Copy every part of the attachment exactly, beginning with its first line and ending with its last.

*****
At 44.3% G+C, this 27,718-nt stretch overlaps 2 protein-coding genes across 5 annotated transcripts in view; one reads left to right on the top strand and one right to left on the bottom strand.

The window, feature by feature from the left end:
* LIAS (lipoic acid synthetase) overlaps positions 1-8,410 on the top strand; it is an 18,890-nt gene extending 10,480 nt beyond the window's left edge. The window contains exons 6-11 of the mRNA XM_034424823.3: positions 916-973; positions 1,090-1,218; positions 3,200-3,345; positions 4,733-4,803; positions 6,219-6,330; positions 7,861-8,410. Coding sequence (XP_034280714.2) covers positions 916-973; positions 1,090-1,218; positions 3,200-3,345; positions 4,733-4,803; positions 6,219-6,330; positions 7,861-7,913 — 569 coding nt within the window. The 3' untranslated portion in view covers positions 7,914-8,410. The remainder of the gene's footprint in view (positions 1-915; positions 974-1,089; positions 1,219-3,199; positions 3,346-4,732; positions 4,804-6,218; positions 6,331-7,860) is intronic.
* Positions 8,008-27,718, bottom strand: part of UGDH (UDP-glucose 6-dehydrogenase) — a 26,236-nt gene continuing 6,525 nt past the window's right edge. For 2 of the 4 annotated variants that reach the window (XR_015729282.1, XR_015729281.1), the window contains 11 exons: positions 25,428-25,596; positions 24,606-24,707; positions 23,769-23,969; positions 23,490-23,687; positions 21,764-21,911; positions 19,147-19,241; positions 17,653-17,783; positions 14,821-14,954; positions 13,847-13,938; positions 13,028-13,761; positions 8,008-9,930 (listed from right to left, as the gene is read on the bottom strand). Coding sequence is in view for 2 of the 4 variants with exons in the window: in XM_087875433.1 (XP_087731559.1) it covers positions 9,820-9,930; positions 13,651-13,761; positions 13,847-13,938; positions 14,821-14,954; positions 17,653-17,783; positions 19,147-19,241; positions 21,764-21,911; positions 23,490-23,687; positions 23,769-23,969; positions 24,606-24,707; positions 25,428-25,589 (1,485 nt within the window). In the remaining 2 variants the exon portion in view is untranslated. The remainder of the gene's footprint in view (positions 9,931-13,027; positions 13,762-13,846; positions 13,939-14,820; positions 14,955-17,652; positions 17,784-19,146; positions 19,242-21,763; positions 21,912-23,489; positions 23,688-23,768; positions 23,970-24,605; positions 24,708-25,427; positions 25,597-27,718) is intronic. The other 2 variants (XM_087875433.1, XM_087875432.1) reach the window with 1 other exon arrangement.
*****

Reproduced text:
At 44.3% G+C, this 27,718-nt stretch overlaps 2 protein-coding genes across 5 annotated transcripts in view; one reads left to right on the top strand and one right to left on the bottom strand.

The window, feature by feature from the left end:
* LIAS (lipoic acid synthetase) overlaps positions 1-8,410 on the top strand; it is an 18,890-nt gene extending 10,480 nt beyond the window's left edge. The window contains exons 6-11 of the mRNA XM_034424823.3: positions 916-973; positions 1,090-1,218; positions 3,200-3,345; positions 4,733-4,803; positions 6,219-6,330; positions 7,861-8,410. Coding sequence (XP_034280714.2) covers positions 916-973; positions 1,090-1,218; positions 3,200-3,345; positions 4,733-4,803; positions 6,219-6,330; positions 7,861-7,913 — 569 coding nt within the window. The 3' untranslated portion in view covers positions 7,914-8,410. The remainder of the gene's footprint in view (positions 1-915; positions 974-1,089; positions 1,219-3,199; positions 3,346-4,732; positions 4,804-6,218; positions 6,331-7,860) is intronic.
* Positions 8,008-27,718, bottom strand: part of UGDH (UDP-glucose 6-dehydrogenase) — a 26,236-nt gene continuing 6,525 nt past the window's right edge. For 2 of the 4 annotated variants that reach the window (XR_015729282.1, XR_015729281.1), the window contains 11 exons: positions 25,428-25,596; positions 24,606-24,707; positions 23,769-23,969; positions 23,490-23,687; positions 21,764-21,911; positions 19,147-19,241; positions 17,653-17,783; positions 14,821-14,954; positions 13,847-13,938; positions 13,028-13,761; positions 8,008-9,930 (listed from right to left, as the gene is read on the bottom strand). Coding sequence is in view for 2 of the 4 variants with exons in the window: in XM_087875433.1 (XP_087731559.1) it covers positions 9,820-9,930; positions 13,651-13,761; positions 13,847-13,938; positions 14,821-14,954; positions 17,653-17,783; positions 19,147-19,241; positions 21,764-21,911; positions 23,490-23,687; positions 23,769-23,969; positions 24,606-24,707; positions 25,428-25,589 (1,485 nt within the window). In the remaining 2 variants the exon portion in view is untranslated. The remainder of the gene's footprint in view (positions 9,931-13,027; positions 13,762-13,846; positions 13,939-14,820; positions 14,955-17,652; positions 17,784-19,146; positions 19,242-21,763; positions 21,912-23,489; positions 23,688-23,768; positions 23,970-24,605; positions 24,708-25,427; positions 25,597-27,718) is intronic. The other 2 variants (XM_087875433.1, XM_087875432.1) reach the window with 1 other exon arrangement.